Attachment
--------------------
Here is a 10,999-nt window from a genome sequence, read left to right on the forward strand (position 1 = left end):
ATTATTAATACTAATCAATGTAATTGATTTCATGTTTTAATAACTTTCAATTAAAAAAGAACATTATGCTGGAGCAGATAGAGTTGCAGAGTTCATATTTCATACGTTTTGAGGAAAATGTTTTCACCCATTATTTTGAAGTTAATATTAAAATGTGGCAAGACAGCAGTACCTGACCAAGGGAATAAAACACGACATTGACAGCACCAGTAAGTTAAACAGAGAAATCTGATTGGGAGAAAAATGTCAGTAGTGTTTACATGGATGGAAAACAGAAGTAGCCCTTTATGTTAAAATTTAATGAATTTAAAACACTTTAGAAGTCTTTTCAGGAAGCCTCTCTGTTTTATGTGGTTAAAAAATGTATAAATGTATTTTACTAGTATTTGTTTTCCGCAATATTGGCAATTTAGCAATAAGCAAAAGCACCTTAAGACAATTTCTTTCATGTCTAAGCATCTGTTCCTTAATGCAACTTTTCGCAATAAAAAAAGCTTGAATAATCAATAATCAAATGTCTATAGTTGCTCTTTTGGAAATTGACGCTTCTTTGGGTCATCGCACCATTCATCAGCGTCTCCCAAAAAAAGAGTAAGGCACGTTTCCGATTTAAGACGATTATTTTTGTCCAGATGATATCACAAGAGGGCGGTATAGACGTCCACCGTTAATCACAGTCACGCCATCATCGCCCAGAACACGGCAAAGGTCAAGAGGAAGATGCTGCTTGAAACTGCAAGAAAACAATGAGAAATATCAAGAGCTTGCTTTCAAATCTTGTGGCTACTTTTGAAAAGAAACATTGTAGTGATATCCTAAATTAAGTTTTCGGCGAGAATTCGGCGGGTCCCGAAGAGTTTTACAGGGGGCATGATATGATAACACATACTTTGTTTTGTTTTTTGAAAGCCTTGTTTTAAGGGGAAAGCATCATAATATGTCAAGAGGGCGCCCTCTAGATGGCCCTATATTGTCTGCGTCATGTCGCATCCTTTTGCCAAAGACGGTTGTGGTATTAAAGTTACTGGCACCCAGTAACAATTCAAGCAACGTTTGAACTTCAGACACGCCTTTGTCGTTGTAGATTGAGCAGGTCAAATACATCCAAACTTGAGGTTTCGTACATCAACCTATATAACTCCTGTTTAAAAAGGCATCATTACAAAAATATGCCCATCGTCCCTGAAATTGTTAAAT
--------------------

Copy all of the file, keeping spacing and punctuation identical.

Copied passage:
Here is a 10,999-nt window from a genome sequence, read left to right on the forward strand (position 1 = left end):
ATTATTAATACTAATCAATGTAATTGATTTCATGTTTTAATAACTTTCAATTAAAAAAGAACATTATGCTGGAGCAGATAGAGTTGCAGAGTTCATATTTCATACGTTTTGAGGAAAATGTTTTCACCCATTATTTTGAAGTTAATATTAAAATGTGGCAAGACAGCAGTACCTGACCAAGGGAATAAAACACGACATTGACAGCACCAGTAAGTTAAACAGAGAAATCTGATTGGGAGAAAAATGTCAGTAGTGTTTACATGGATGGAAAACAGAAGTAGCCCTTTATGTTAAAATTTAATGAATTTAAAACACTTTAGAAGTCTTTTCAGGAAGCCTCTCTGTTTTATGTGGTTAAAAAATGTATAAATGTATTTTACTAGTATTTGTTTTCCGCAATATTGGCAATTTAGCAATAAGCAAAAGCACCTTAAGACAATTTCTTTCATGTCTAAGCATCTGTTCCTTAATGCAACTTTTCGCAATAAAAAAAGCTTGAATAATCAATAATCAAATGTCTATAGTTGCTCTTTTGGAAATTGACGCTTCTTTGGGTCATCGCACCATTCATCAGCGTCTCCCAAAAAAAGAGTAAGGCACGTTTCCGATTTAAGACGATTATTTTTGTCCAGATGATATCACAAGAGGGCGGTATAGACGTCCACCGTTAATCACAGTCACGCCATCATCGCCCAGAACACGGCAAAGGTCAAGAGGAAGATGCTGCTTGAAACTGCAAGAAAACAATGAGAAATATCAAGAGCTTGCTTTCAAATCTTGTGGCTACTTTTGAAAAGAAACATTGTAGTGATATCCTAAATTAAGTTTTCGGCGAGAATTCGGCGGGTCCCGAAGAGTTTTACAGGGGGCATGATATGATAACACATACTTTGTTTTGTTTTTTGAAAGCCTTGTTTTAAGGGGAAAGCATCATAATATGTCAAGAGGGCGCCCTCTAGATGGCCCTATATTGTCTGCGTCATGTCGCATCCTTTTGCCAAAGACGGTTGTGGTATTAAAGTTACTGGCACCCAGTAACAATTCAAGCAACGTTTGAACTTCAGACACGCCTTTGTCGTTGTAGATTGAGCAGGTCAAATACATCCAAACTTGAGGTTTCGTACATCAACCTATATAACTCCTGTTTAAAAAGGCATCATTACAAAAATATGCCCATCGTCCCTGAAATTGTTAAAT